Democracy Finally Prevails in Myanmar

After years of rule by a repressive military junta, Myanmar has transitioned into democratic rule following a Presidential election. Unlike in other Presidential systems like France or the United States, the President of Myanmar is elected by members of the country’s bicameral parliament. The new President, Htin Kyaw, shall be sworn in on 30th March and will be the first president in over fifty years that is not affiliated with the military. Democracy is continuing to spread and the fact that it has been done so peacefully is the most uplifting part of the story.

When most people think of the politics of Myanmar they think of veteran peace and democracy campaigner Aung San Suu Kyi, however she is ineligible to become the President due to  the fact that her late husband and her children are foreign citizens. Personally I think is a stupid but irrespective of this rule her party, the National League for Democracy (NLD), has elected the next Head of State.
Without diminishing the achievements of Burmese peace campaigners over the last fifty years it is worth pointing out that this election result was not surprising. As I mentioned above the members of the country’s parliament elect the President and in the 2015 general election the NLD won majorities in both houses of parliament: 135 out of 224 in the Amyotha Hluttaw (Upper House) and 255 out of 440 in the Pyithu Hluttaw (Lower House). An unexpected result would be if the NLD didn’t win the presidential vote.
The presidential vote itself was not even close. The NLD’s candidate Htin Kyaw, a long time friend and political ally of Aung San Suu Kyi, won 360 out of the 652 ballots cast whereas the military’s candidate Myint Swe received 213 votes and Henry Van Tio, another NLD candidate, took 79 votes. As a consequence of the vote Kyaw will be named President whereas Swe and Van Tio will be named First and Second Vice President respectively.
kyaw Reuters
Htin Kyaw is a close ally of Aung San Suu Kyi and is the first civilian president of Myanmar for fifty years. (Reuters)
With the machinery of the state in the control of the NLD the work to dismantle the military’s old regime can now begin. Myanmar has for many years had a restricted and censored media, which the party seeks to make into a free press. Furthermore the country’s governments have been accused of systematic human rights violations and arbitrary imprisonment of political opponents. The NLD seeks to establish a judiciary that is separate from the government and the military as well as increasing social benefits like legal aid to ensure that people receive fair trials. Suu Kyi has also suggested that the country embark on a process of national reconciliation, much as was the case in post-Apartheid South Africa, in order to heal the divisions of the past and transition into a strong democratic state.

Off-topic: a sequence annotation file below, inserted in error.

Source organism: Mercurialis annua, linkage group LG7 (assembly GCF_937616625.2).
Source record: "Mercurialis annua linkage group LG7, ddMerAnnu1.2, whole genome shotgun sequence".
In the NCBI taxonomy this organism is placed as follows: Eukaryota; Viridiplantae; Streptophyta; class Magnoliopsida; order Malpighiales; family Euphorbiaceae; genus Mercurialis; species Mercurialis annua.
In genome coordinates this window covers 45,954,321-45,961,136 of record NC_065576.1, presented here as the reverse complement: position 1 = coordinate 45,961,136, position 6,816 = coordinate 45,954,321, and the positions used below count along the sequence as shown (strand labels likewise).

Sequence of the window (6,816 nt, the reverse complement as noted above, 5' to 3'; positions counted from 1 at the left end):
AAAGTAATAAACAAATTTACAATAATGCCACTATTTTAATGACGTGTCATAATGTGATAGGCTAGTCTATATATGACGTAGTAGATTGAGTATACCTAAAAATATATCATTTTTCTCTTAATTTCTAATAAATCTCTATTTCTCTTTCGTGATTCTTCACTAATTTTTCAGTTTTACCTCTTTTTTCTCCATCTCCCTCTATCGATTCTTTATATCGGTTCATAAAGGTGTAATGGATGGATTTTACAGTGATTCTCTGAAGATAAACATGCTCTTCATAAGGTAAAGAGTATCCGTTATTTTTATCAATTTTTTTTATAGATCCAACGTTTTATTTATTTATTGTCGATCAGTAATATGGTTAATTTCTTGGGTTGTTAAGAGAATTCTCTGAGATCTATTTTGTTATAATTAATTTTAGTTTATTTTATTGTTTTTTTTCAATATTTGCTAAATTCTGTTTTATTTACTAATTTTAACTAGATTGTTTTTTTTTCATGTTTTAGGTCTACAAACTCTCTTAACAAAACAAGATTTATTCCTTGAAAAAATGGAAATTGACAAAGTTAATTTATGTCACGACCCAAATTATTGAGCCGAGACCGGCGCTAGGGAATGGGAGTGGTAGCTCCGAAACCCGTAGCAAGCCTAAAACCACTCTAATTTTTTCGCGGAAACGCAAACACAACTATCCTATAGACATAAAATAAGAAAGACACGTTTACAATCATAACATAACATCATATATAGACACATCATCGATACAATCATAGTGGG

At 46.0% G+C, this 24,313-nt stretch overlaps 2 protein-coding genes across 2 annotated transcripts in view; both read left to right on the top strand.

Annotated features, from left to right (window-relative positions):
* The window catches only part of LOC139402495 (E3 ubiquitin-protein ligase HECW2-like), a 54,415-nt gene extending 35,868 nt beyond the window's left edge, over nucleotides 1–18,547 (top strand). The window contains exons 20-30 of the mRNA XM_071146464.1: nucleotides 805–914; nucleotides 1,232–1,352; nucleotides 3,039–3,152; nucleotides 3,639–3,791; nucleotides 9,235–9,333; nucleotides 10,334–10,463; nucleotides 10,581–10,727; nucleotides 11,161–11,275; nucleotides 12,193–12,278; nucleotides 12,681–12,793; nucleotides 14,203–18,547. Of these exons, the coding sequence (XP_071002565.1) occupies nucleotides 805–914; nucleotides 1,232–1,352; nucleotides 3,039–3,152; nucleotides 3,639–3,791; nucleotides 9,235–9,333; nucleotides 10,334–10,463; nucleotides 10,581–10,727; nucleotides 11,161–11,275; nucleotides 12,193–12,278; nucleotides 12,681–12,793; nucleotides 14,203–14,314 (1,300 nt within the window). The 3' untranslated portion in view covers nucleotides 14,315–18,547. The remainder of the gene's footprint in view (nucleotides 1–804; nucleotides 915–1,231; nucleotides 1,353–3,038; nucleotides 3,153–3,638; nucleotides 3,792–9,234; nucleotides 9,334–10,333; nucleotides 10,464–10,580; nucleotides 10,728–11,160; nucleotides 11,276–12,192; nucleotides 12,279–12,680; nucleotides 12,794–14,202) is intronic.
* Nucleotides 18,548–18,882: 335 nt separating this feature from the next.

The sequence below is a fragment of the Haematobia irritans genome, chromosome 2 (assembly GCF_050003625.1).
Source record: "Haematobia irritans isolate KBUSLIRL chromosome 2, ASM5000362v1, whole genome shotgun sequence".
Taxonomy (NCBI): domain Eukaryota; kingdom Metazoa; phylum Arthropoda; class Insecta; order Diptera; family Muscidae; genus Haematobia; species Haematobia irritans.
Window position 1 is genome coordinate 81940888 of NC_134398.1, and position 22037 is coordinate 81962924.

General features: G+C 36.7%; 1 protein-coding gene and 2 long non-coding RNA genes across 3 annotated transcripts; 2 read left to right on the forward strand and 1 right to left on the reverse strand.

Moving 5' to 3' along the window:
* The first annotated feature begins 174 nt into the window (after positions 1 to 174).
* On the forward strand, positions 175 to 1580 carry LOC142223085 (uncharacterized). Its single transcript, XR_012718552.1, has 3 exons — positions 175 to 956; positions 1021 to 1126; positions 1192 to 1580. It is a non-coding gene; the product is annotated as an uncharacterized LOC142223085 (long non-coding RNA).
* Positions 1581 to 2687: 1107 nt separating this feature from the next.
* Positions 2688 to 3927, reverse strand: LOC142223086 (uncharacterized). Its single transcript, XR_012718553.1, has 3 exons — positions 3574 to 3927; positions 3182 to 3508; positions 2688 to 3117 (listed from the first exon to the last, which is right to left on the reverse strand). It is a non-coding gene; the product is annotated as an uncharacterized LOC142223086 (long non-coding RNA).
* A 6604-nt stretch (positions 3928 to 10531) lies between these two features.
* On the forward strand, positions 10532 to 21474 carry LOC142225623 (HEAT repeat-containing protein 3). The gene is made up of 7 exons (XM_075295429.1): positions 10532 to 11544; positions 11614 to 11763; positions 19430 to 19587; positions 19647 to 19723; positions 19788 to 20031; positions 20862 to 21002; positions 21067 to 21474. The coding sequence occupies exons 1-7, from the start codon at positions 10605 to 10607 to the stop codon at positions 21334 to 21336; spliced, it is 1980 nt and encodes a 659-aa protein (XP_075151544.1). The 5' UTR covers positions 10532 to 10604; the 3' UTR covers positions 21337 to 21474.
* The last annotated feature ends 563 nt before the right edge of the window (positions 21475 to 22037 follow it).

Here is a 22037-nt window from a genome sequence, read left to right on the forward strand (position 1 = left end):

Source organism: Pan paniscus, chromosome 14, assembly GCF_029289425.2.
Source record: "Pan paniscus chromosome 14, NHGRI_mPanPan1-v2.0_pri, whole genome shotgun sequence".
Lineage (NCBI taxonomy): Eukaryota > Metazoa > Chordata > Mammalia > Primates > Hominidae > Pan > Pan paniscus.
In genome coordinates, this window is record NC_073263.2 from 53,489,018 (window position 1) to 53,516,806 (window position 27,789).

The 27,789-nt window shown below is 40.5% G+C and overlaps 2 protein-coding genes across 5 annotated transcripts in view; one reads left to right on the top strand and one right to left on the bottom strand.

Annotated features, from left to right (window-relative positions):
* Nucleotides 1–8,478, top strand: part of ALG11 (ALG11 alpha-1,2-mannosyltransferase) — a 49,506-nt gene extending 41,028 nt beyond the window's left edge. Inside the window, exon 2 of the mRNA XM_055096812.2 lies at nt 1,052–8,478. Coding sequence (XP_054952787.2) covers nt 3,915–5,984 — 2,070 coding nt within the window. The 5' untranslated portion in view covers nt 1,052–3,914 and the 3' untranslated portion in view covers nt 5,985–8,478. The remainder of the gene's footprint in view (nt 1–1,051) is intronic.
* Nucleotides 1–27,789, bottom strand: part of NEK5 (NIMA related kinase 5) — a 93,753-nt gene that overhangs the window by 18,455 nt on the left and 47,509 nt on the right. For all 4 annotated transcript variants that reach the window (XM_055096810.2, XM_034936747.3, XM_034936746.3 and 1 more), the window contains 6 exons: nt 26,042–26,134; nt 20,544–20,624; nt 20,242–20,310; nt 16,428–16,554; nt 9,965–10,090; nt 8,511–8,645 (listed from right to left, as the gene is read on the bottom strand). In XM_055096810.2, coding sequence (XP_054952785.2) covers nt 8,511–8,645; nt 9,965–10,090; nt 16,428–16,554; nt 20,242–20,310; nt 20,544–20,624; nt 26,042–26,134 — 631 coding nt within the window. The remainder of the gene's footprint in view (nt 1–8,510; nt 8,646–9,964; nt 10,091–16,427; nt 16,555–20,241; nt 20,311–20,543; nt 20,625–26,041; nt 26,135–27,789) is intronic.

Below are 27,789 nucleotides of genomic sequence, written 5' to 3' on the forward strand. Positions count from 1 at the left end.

As well as these societal reforms that need to be conducted, there are significant problems with the Burmese political system. Other than amending the constitution to remove the strange rule about foreign children disqualifying potential presidential candidates, the parliamentary system of the nation needs significant reform. At the moment 25% of the seats in both houses of parliament are reserved for members of the military, which is obviously incredibly undemocratic, and this would require another constitutional amendment. Furthermore I would like to see Myanmar transition away from its present electoral system, first-past-the-post, to a more representative system that more accurately reflects the will of the people.
To conclude, Myanmar has made an historic move by electing a head of state that supports democracy. Whilst the activism of those who fought oppression and injustice for many years should be commended, the practical work of changing Burmese society is just beginning. We need to encourage people around the world to read about the progress of the new government in Myanmar so that if there is any rumblings of a military coup we can stand in solidarity with the Burmese people and with the NLD. The philosopher Francis Bacon said that “knowledge is power” and we need to make sure that those of us that don’t live in Myanmar are informed about what is going on so we can call out our own political leaders if they turn a blind eye.
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